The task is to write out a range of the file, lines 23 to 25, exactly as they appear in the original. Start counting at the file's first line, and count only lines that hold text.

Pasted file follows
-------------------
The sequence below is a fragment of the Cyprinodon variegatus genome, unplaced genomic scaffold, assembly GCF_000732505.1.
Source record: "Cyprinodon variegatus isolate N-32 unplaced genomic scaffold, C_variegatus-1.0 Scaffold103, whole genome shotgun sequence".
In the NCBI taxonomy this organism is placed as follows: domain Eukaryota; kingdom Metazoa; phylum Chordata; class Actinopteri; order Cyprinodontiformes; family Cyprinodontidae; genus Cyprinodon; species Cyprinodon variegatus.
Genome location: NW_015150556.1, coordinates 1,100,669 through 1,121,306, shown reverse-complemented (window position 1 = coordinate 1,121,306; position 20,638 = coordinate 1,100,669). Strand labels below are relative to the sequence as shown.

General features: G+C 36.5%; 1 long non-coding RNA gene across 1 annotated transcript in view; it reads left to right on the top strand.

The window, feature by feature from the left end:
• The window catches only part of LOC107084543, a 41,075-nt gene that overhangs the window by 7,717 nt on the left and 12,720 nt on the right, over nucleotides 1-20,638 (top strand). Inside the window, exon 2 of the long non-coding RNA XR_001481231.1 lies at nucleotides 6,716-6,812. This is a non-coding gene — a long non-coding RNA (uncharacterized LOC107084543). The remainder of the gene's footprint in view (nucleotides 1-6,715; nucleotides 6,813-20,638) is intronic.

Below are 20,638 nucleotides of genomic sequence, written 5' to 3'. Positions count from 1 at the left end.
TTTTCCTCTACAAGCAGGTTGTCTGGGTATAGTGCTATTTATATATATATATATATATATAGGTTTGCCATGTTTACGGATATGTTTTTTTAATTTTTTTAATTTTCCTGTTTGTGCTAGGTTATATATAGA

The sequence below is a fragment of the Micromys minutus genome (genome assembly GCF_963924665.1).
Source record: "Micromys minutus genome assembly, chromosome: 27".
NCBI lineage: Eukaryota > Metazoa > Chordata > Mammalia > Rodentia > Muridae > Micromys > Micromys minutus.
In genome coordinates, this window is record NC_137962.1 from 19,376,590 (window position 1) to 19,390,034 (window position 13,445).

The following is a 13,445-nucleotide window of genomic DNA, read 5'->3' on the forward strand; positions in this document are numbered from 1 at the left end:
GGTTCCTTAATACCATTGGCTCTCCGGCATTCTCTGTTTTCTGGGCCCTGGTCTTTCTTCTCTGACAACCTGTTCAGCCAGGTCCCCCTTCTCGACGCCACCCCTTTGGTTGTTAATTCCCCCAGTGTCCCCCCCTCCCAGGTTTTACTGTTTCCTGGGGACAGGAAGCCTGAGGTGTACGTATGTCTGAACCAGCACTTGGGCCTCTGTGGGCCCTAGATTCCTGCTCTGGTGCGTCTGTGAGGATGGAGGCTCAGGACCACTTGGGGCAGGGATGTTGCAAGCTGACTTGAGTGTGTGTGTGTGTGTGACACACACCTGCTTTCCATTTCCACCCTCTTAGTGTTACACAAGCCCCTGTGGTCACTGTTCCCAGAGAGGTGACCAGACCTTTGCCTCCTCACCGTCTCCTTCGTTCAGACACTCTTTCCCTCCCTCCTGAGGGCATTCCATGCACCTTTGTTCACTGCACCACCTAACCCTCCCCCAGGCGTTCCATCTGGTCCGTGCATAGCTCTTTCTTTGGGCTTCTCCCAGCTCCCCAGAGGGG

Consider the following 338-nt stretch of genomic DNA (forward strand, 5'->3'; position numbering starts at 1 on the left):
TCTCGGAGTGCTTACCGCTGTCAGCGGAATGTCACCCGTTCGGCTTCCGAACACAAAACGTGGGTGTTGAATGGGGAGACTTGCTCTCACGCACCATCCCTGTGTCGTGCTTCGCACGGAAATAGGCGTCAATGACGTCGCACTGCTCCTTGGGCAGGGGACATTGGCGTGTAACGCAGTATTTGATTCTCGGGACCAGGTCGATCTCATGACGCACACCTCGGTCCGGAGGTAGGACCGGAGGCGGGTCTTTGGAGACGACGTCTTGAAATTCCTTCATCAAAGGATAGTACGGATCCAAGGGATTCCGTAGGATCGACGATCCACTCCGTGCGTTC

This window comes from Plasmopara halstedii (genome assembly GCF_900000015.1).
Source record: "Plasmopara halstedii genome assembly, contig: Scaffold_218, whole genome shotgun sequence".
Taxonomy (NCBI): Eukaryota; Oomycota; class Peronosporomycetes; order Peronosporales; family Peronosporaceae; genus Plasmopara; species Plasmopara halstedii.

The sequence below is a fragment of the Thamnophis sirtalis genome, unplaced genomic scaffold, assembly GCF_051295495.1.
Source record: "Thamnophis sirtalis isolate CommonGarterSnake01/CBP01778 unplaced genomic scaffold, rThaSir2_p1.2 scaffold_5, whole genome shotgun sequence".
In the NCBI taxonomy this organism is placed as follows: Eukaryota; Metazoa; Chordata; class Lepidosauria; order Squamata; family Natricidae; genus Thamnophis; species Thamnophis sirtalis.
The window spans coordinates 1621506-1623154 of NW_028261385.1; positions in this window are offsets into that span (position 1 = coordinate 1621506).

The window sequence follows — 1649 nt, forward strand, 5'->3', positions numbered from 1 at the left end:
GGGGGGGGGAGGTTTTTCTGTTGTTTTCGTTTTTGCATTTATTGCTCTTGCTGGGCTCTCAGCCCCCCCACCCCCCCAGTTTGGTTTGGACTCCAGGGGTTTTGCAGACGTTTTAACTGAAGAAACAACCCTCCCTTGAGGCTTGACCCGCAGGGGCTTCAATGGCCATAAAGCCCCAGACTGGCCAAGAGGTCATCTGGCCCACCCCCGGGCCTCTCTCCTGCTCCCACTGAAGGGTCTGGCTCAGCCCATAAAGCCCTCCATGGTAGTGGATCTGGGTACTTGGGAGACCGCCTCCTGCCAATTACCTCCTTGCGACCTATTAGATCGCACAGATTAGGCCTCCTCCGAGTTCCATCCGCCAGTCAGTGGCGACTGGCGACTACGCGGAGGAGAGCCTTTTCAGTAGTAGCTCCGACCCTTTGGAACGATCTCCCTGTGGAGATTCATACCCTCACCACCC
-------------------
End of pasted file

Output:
In the NCBI taxonomy this organism is placed as follows: Eukaryota; Metazoa; Chordata; class Lepidosauria; order Squamata; family Natricidae; genus Thamnophis; species Thamnophis sirtalis.
The window spans coordinates 1621506-1623154 of NW_028261385.1; positions in this window are offsets into that span (position 1 = coordinate 1621506).

The window sequence follows — 1649 nt, forward strand, 5'->3', positions numbered from 1 at the left end: